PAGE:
This book is also important because “There is a tendency common to those who define the boundaries of reality – scientists, religious figures and politicians – to dismiss countervailing beliefs as delusions or hallucination.” Despite my own personal animosity towards certain kook-like groups – anti-vaxxers, climate change denialists, creationists, birthers, and truthers – one needs to take a couple steps back. First, from making widespread ideological assumptions and dismissals. The second, from seeing everything from the perspective of “scientism.” Meaning, not every human behavior needs to be seen through the lens of the scientific method and the demand of a scientific explanation. Granted, science education is highly, highly important. But Kossy’s book falls into the softer, mushier category of sociology and anthropology. Soft and mushy is beneficial in this case, since Kossy wades through some bizarre, contradictory, and occasionally self-contradictory systems of thought. In organizing the book, she faced the challenge of where to put certain individuals. Suffice to say, the book has plenty of overlap. To quote Emerson, “A foolish consistency is the hobgoblin of little minds, adored by little statesmen and philosophers and divines.” One doesn’t have to worry about that criticism in Kooks.

The book is arranged into several categories: Religion, Science, Metaphysics, Politics, Conspiracy, Enigmas, and Outtakes. The first two essays offer a straightforward history of Anglo-Israelism and Black Messiahs. The two different belief systems have radically different origins, but both dwell on the predictable subject matter of anti-Semitism. As strange as it sounds, Anglo-Israelism didn’t begin as an anti-Semitic religion. It remained cordial towards Jews and Judaism until more radical hateful strains overtook the movement and mutated it into what we know as Christian Identity. Kossy explores the variety of messianic religions within the black community. Some adapt the trappings of Islam, others of Judaism. The beliefs range from the mainline to the eccentric. For those seeking an explanation of what drove Randy Weaver to proclaim his war against ZOG and what is behind the number-centric speeches of Louis Farrakhan, these essays will enlighten the reader.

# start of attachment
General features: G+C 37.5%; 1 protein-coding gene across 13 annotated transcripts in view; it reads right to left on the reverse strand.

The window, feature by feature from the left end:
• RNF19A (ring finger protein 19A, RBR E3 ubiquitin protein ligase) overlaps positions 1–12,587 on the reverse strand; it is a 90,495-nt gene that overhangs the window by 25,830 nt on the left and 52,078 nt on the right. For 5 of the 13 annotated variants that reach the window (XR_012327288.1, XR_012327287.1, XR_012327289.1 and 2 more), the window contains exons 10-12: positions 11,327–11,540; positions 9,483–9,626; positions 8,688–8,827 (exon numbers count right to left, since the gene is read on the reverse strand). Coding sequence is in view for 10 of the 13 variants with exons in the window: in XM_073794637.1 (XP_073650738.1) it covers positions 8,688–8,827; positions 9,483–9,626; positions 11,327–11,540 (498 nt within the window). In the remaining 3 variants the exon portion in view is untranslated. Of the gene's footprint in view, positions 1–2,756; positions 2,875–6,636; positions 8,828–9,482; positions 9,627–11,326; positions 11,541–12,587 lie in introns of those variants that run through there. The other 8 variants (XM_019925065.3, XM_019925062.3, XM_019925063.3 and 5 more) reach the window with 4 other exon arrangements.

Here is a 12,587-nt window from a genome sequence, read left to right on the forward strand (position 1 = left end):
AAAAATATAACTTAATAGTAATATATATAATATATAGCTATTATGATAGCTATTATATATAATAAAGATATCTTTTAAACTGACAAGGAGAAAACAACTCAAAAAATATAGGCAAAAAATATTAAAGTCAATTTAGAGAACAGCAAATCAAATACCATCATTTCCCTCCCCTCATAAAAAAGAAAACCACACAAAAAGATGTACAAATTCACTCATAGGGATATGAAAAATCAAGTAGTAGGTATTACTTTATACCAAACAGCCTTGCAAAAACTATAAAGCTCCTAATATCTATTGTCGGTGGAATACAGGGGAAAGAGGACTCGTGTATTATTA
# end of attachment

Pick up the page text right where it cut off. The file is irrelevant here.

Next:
While anti-Semitism remains a dark undercurrent in many of the entries, some defy classification. Kossy covers several hollow earth philosophies. One is Cyrus Teed, a self-made messiah who believed we lived on the inside of the earth. During his lifetime, he became wildly popular. Another individual is Norma Cox. Her anti-Semitism is wrapped up in a system of thought that embraces hollow earth theory, UFOs, and Hitler being alive. It would be easy to write her off as yet another racist, but her theories are so bizarre one has to take notice. Her personal cosmology is as strange and vast as William Blake or Henry Darger. Here is an excerpt: